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ARS Home » Southeast Area » Athens, Georgia » U.S. National Poultry Research Center » Bacterial Epidemiology & Antimicrobial Resistance Research » Research » Publications at this Location » Publication #309800

Research Project: MOLECULAR APPROACHES FOR THE IDENTIFICATION AND CHARACTERIZATION OF ANTIMICROBIAL RESISTANCE IN FOODBORNE PATHOGENS

Location: Bacterial Epidemiology & Antimicrobial Resistance Research

Title: Prevalence and antimicrobial resistance in Escherichia coli from food animals in Lagos, Nigeria

Author
item Adenipekun, Eyitayo - Olabisi Onabanjo University
item Jackson, Charlene
item Oluwadun, Afolabi - Olabisi Onabanjo University
item Iwalokun, Bamidele - Olabisi Onabanjo University
item Frye, Jonathan
item Barrett, John
item Hiott, Lari
item Woodley, Tiffanie

Submitted to: Microbial Drug Resistance
Publication Type: Peer Reviewed Journal
Publication Acceptance Date: 1/2/2015
Publication Date: 2/2/2015
Citation: Adenipekun, E., Jackson, C.R., Oluwadun, A., Iwalokun, B.A., Frye, J.G., Barrett, J.B., Hiott, L.M., Woodley, T.A. 2015. Prevalence and antimicrobial resistance in Escherichia coli from food animals in Lagos, Nigeria. Microbial Drug Resistance. 21(3):385-386.

Interpretive Summary: Foodborne bacteria are often associated with human infections; these infections can become more complicated to treat if the bacteria are also resistant to antimicrobials. In this study, prevalence, antimicrobial resistance, and genetic relatedness of Escherichia coli among food producing animals from Lagos, Nigeria was investigated. From December 2012 to June 2013, E. coli were isolated from fecal samples of healthy cattle, chicken, and swine. Antimicrobial susceptibility testing against 22 antimicrobials was performed using broth microdilution. Clonal types were determined by Pulsed-Field Gel Electrophoresis (PFGE). From the analysis, 88.7%, 81%, and 89.5% of the samples from cattle, chicken, and swine, respectively, were positive for E. coli. A subset of those isolates was chosen for further study. Overall, E. coli exhibited the highest resistance to tetracycline, trimethoprim/sulfamethoxazole, and ampicillin. Approximately 40% of the isolates were pan-susceptible and none of the isolates were resistant to amikacin, cefepime, ceftazidime, ertapenem, meropenem, or tigecycline. Among the resistant isolates, 28 different resistance patterns were observed; 26 of those were characterized as multi-drug resistant (MDR; resistance to >2 antimicrobials). One isolate was resistant to 13 different antimicrobials representing five different antimicrobial classes. Using PFGE, MDR E. coli were genetically diverse and overall did not group based upon source; identical PFGE patterns were detected among isolates from different sources. These results suggest that isolates cannot be attributed to specific sources and some may be present across all of the sources. Results from this study indicate that food producing animals in Nigeria are a reservoir of MDR E. coli that may be transferred to humans via the food chain. This information is useful for policy makers and scientists as they develop prevention and control strategies for combatting antimicrobial resistance.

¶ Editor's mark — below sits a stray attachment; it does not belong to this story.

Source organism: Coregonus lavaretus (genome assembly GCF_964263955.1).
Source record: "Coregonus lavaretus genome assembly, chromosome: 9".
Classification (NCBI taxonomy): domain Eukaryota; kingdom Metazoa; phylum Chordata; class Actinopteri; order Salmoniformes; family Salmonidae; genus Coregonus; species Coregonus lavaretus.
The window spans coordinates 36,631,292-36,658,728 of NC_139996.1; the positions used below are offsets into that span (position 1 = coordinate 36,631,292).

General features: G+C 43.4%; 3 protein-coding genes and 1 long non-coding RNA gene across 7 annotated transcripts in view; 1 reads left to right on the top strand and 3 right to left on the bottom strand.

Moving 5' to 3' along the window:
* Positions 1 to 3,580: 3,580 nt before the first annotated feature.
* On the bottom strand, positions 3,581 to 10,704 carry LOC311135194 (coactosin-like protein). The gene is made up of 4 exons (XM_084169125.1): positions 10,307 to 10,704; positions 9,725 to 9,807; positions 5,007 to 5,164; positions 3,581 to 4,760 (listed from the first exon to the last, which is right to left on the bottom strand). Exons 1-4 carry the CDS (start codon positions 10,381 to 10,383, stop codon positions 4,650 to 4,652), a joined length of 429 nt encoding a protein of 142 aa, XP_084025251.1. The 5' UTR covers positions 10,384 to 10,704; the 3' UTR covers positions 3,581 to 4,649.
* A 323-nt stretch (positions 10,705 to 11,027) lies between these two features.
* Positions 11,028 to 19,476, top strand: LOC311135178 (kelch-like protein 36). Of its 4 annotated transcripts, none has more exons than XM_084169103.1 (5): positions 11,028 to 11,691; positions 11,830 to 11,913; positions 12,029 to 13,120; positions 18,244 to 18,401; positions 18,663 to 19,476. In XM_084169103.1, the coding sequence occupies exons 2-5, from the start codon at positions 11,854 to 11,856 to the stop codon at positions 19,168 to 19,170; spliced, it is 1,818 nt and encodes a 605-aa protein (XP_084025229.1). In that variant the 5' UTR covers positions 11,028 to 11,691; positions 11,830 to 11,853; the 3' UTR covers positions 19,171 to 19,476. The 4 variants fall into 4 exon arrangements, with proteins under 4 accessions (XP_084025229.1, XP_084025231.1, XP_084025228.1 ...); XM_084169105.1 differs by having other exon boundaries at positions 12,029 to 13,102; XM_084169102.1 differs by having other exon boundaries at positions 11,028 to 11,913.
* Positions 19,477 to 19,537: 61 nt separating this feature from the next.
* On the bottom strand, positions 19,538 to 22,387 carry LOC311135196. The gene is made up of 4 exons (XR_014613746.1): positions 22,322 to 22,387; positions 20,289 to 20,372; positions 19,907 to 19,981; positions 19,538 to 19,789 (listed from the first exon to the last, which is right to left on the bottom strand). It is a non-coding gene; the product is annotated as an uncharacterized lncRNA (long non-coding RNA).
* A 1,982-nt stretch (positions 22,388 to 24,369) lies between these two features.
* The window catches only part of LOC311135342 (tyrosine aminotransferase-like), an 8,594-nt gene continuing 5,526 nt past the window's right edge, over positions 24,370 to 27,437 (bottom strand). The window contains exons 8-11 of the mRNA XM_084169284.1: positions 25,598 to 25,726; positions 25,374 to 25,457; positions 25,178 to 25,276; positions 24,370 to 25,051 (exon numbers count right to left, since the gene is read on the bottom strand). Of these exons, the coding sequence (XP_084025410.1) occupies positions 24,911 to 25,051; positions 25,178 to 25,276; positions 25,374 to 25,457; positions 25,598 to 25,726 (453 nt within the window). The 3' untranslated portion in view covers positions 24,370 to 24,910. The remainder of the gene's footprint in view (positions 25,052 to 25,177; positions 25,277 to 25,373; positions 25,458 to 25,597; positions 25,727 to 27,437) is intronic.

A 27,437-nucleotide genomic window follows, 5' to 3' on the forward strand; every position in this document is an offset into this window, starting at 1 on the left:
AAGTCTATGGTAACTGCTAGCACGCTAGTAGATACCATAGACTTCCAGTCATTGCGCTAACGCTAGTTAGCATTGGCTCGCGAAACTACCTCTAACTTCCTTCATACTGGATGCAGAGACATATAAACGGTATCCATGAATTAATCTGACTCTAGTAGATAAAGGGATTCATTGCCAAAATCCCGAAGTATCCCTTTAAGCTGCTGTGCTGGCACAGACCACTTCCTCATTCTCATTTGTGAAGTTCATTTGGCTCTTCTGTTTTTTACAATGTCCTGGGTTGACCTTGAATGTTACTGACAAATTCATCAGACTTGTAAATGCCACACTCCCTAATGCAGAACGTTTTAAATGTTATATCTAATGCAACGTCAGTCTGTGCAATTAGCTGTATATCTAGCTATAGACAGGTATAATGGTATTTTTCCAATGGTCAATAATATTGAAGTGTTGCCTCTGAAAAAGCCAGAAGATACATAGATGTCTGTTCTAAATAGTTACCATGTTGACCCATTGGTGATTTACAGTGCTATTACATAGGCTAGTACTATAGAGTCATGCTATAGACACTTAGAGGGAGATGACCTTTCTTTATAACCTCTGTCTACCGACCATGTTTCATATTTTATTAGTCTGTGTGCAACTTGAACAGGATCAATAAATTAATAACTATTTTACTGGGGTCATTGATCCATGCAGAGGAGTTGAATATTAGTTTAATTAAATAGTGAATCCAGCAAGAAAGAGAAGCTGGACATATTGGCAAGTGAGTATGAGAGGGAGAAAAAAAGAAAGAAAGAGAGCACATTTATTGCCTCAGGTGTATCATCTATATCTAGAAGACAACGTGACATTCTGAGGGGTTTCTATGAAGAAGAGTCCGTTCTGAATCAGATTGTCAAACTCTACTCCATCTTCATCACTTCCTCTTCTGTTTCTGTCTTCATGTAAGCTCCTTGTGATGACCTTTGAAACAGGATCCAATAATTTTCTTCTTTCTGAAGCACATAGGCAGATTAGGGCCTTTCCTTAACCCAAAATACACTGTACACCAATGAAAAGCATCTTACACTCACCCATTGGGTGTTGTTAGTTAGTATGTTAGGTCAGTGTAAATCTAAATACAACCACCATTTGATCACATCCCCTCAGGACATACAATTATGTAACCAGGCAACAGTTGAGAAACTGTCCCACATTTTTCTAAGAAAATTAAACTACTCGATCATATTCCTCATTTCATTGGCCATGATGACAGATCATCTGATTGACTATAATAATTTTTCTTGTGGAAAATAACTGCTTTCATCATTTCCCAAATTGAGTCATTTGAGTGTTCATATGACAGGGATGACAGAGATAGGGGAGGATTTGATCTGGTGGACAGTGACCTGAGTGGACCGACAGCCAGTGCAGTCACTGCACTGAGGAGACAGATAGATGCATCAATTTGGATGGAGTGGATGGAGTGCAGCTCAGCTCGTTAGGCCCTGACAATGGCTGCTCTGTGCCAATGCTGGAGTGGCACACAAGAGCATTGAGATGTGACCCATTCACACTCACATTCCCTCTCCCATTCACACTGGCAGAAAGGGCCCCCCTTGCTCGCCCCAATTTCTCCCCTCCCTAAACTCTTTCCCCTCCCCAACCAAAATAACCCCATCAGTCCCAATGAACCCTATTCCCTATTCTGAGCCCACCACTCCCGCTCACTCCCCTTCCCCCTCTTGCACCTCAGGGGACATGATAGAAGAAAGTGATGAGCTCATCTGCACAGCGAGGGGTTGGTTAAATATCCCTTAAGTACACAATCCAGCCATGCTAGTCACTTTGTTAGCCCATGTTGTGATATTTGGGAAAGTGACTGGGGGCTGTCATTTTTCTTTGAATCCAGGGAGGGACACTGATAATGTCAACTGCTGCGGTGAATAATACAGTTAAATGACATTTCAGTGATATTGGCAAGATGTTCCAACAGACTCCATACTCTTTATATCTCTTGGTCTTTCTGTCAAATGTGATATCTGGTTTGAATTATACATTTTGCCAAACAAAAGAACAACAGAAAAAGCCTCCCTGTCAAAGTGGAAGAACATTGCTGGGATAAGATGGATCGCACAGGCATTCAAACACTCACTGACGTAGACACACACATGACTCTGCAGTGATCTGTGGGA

Technical Abstract: Foodborne bacteria are often associated with human infections; these infections can become more complicated to treat if the bacteria are also resistant to antimicrobials. In this study, prevalence, antimicrobial resistance, and genetic relatedness of Escherichia coli among food producing animals from Lagos, Nigeria was investigated. From December 2012 to June 2013, E. coli were isolated from fecal samples of healthy cattle, chicken, and swine. Antimicrobial susceptibility testing against 22 antimicrobials was performed using broth microdilution with the SensititreTM system. Clonal types were determined by Pulsed-Field Gel Electrophoresis (PFGE). From the analysis, 211/238 (88.7%), 170/210 (81%), and 136/152 (89.5%), of samples from cattle, chicken, and swine, respectively, were positive for E. coli. A subset of those isolates (n=211) selected based upon '-lactamase production was chosen for further study. Overall, E. coli exhibited the highest resistance to tetracycline (124/211; 58.8%), trimethoprim/sulfamethoxazole (84/211; 39.8%), and ampicillin (72/211; 34.1%). Approximately 40% of the isolates were pan-susceptible and none of the isolates were resistant to amikacin, cefepime, ceftazidime, ertapenem, meropenem, or tigecycline. Among the resistant isolates, 28 different resistance patterns were observed; 26 of those were characterized as multi-drug resistant (MDR; resistance to >2 antimicrobials). One isolate was resistant to 13 different antimicrobials representing five different antimicrobial classes. Using PFGE, MDR E. coli were genetically diverse and overall did not group based upon source; identical PFGE patterns were detected among isolates from different sources. These results suggest that isolates cannot be attributed to specific sources and some may be present across all of the sources. Results from this study indicate that food producing animals in Nigeria are a reservoir of MDR E. coli that may be transferred to humans via the food chain.